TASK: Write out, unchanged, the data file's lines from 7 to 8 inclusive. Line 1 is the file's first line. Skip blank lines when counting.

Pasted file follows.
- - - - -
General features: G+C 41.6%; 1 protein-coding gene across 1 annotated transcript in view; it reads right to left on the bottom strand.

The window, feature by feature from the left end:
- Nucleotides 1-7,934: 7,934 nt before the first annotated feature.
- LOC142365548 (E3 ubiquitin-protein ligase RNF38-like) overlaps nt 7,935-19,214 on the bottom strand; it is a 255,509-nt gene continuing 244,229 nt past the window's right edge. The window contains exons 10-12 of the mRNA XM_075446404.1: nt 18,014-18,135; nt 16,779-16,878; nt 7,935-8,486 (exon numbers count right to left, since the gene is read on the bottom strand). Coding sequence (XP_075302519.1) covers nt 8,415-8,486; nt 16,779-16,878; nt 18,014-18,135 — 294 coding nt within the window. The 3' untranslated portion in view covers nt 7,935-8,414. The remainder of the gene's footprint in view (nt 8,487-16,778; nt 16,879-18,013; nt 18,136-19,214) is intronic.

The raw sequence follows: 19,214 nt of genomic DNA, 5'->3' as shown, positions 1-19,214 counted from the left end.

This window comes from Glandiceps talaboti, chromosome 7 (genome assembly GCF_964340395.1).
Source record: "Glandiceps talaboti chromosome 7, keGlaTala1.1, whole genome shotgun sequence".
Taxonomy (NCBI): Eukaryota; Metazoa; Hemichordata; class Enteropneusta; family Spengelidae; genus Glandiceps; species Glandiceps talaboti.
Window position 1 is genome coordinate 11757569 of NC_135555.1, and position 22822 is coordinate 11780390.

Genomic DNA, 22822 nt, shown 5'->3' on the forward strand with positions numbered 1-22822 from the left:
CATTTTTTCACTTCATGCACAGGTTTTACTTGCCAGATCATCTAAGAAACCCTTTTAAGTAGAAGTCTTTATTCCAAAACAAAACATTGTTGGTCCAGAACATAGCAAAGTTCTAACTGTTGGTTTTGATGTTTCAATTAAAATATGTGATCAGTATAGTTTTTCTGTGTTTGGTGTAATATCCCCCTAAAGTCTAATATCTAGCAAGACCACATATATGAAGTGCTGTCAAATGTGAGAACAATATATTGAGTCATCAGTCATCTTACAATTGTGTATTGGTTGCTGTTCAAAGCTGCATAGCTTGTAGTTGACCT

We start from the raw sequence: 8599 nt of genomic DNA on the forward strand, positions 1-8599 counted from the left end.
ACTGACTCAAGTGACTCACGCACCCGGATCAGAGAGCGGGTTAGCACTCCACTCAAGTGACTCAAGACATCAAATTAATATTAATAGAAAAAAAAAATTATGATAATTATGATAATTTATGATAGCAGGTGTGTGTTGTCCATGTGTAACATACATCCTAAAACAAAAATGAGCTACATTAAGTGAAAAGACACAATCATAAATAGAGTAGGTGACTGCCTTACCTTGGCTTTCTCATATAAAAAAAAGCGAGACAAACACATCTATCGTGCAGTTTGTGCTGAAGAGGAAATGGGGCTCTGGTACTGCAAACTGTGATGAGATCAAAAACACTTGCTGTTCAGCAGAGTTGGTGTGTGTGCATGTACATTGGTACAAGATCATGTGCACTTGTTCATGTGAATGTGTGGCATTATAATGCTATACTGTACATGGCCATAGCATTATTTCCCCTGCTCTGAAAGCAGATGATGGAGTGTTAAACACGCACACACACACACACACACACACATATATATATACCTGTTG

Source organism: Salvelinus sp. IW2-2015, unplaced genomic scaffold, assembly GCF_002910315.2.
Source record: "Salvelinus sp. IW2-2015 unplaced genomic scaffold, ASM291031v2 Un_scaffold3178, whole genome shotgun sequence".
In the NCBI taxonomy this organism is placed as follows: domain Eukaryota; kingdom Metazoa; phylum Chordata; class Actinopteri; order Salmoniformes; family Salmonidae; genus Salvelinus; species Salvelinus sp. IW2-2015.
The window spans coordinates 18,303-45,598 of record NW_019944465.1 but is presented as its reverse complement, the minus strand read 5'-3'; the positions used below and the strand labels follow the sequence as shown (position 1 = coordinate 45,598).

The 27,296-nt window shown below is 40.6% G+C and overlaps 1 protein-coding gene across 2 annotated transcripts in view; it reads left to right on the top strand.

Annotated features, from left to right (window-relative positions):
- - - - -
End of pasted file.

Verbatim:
Source record: "Glandiceps talaboti chromosome 7, keGlaTala1.1, whole genome shotgun sequence".
Taxonomy (NCBI): Eukaryota; Metazoa; Hemichordata; class Enteropneusta; family Spengelidae; genus Glandiceps; species Glandiceps talaboti.